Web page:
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The Classroom Economist: Fractional Reserve Banking
An Economist's Perspective Transcript

Part 1: Historical Background

The story that's usually told about the origin of fractional reserve banking is told about ancient goldsmiths. Goldsmiths stored precious metals in their vaults and people came to them to store precious metals on their account. And, over time, the goldsmiths realized, you know, if I lent this gold out and put it out there in the community in some sort of an investment, then I could made a profit and return the gold to the vault before anybody is the wiser.

Is that really how banking began? I don't think so. I don't think history will support that story. But it's a useful story, and it's a useful story because it reminds that resources that sit idle in some vault really aren't of much value to the community and that if you can put those resources to work for productive investment, you can make a profit and the community is enriched in the process.

So why is it useful to learn about fractional reserve banking? I don't think economists really understand why some nations grow faster than other nations, but one thing that seems pretty clear is that nations that provide an environment that's good for investment tend to do a lot better than those that don't. And we can think about that environment very broadly. We can think about laws that protect property rights. W can think about low taxation of investment income. We can think about nations that embrace free trade. All of these things are good for the accumulation of capital and for investment. And we can also think about it in terms of specific markets and institutions that help facilitate resources into investment.

And I think that's what the story of banking is all about. I think it's more useful to think about banking arising from a particular need—investment—than to think about banking that arises simply because they're a bunch of gold that's sitting in some goldsmith's vault. I think when you think about the need and the problem that banking is solving, then I think you have a deeper understanding about the process that's going on.

Are banks really necessary for investment? Probably not. I mean direct finance occurs in many economies and, in fact, in the United States direct finance is a more important part of the facilitation of investment than is banking. Direct finance is where an individual wants to lend money to a major corporation either through buying stock or buying bonds and that corporation puts those funds to use to expand, to grow, and to pay a rate of return. But a significant share of American investment is funded through banking. The banks channel funds not only to big businesses, but also to small businesses, and importantly to households as well.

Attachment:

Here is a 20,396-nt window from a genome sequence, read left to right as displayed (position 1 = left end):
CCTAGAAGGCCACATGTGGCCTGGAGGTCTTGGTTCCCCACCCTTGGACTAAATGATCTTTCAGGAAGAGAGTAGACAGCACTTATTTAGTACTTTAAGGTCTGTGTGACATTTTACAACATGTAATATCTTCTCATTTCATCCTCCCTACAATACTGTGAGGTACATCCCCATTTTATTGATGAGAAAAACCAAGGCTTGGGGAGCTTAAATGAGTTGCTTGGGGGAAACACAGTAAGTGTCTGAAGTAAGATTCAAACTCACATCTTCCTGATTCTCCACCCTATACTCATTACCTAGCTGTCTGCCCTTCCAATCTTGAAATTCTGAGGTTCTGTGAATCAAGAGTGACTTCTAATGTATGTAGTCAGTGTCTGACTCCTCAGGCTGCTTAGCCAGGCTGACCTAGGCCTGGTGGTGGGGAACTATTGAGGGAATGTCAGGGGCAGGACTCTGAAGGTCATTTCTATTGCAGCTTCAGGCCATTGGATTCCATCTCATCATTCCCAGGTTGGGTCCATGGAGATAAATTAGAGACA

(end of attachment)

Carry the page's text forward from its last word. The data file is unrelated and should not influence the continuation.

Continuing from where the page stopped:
So what are these institutions that funnel money to investors? Well, we call them banks, but I think really banks have a very narrow connotation. I really think we ought to talk about financial intermediaries. And by that I mean I want to talk about institutions that take in funds from a number of savers—oftentimes, small savers—and find useful investment opportunities for these funds. So why do these financial intermediaries exist? What is the problem that they're trying to solve that can't immediately be solved by direct finance?

The problem is one that economists call "asymmetric information." You want to lend somebody some money with the expectation that you're going to be paid back with a profit in return. Well, how do you know that the person actually has a good investment opportunity? And once you give them the money, how do you know they will follow through with the obligations that they made to you?

Financial intermediaries specialize in this sort of information. They specialize in being able to distinguish between the good loans and the potentially bad loans. And then once they make a loan, they specialize in being able to monitor the behavior of the borrower so that they're more secure in getting their funds back. This is a very difficult undertaking, and an undertaking than most of us can't do. Banks do it for us for a fee.

Does the financial crisis cast doubt on the ability of financial intermediaries to pick the good loans and to be able to monitor the behavior of the good loans so that investments get repaid? I think the problems of the crisis we've just been through is the exception that actually proves the rule. There were a lot of complications and problems that were associated with the recent financial crisis. But from the perspective of banks, how they solve the asymmetric information problem—I think two things are pretty clear. First is that standards were reduced, which is that banks didn't rely on their information about particular borrowers and how they were using the money as effectively as they might have done in the past. And, moreover, these loans were being bundled and sold off to others so they weren't actually on the bank's balance sheet, which means that they weren't necessarily monitoring very closely the good ones from the bad ones. These were very complicated financial instruments.